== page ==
As the court noted, although the County was not required to issue a building permit or to relax the permitting requirements under the lease agreement, those facts did not allow the County to actively and deliberately frustrate the permitting process. By ignoring its good faith obligations under the lease agreement, the County’s efforts to sabotage the final carport solar installation backfired tremendously. The principle of good faith and fair dealing is well-recognized and, often, an express duty in many commercial contracts such as the one in this case. Here, the court demonstrated that a party’s intentional efforts to abuse certain contract provisions to avoid performance is a breach of that duty of good faith and can result in substantial financial award against the non-performing party.

solar panels

As solar technology continues to become more efficient, construction of solar plants is expanding rapidly around the world, including in colder environments that, in the past, may have lacked the irradiance necessary to make solar feasible.  Installation of solar panels north of the frost line creates some additional risks that solar developers, owners and contractors should consider. We have recapped some of those concerns below.

  • Who carries the subsurface risk and what does that risk extend to?
    • Post-driving in northern climates requires attention to the “heave,” or the impact of frost expansion of soils during winter months on the driven piles that support the panels. Frost expansion can cause uplift and sinking of piles that create serious warranty issues after a plant is operational, and, because the cause of the warranty issue occurs underground, it may be difficult to ascertain or assign responsibility after-the-fact.  Parties can and should work together to define and assign this risk during contract negotiations to avoid unnecessary and potentially expensive disputes during a project and after completion.
  • Who is responsible for weather impacts and how will weather delays be addressed?
    • In many construction contracts, the notice to proceed date is left to the discretion of the owner/developer once the contract price and scope have been negotiated. Contractors and subcontractors should be wary of an open-ended NTP date or any kind of protracted negotiation after the award of a bid in regions that suffer from early-onset, harsh and lengthy winters.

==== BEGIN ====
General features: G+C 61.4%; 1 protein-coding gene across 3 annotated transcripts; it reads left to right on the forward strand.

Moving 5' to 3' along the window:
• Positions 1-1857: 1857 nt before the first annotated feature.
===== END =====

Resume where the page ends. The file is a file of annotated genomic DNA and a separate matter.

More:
• Solar contractors, in particular, focus on creating efficiencies and managing a compressed schedule to make the work profitable. The manufacturing-like process of solar farm construction demands that contractors maintain a high level of productivity to achieve project goals.  If a contractor allows owner-financing or material availability concerns to push its NTP date into late summer or fall in a colder climate, the contractor may be vulnerable to winter weather impacts that could cripple its productivity, spelling disaster for a project.
    • For example, frost penetration can make malleable soil take on rock-like qualities and seriously hamper pile-driving operations. Similarly, installation of racking and panels in sub-freezing temperature may require additional equipment/materials to keep laborers warm and may require more skilled or expensive labor to work productively in such harsh environments.  Even where construction is completed before winter sets in, a contractor should consider potential impacts weather may have on testing requirements.  For instance, a contractor may have difficulty demonstrating required performance standards if panels are covered with snow for prolonged periods.
    • To account for winter weather impacts, a savvy contractor will look for additional protection beyond the standard force majeure language that may appear in many contract forms. Force majeure provisions do not always cover weather impacts that are ordinary or expected for a particular climate even if such conditions are typically harsh or difficult.  Instead, a contractor should look for additional protection by addressing winter weather impacts and delays separately and clearly assigning responsibility for associated costs to the appropriate party.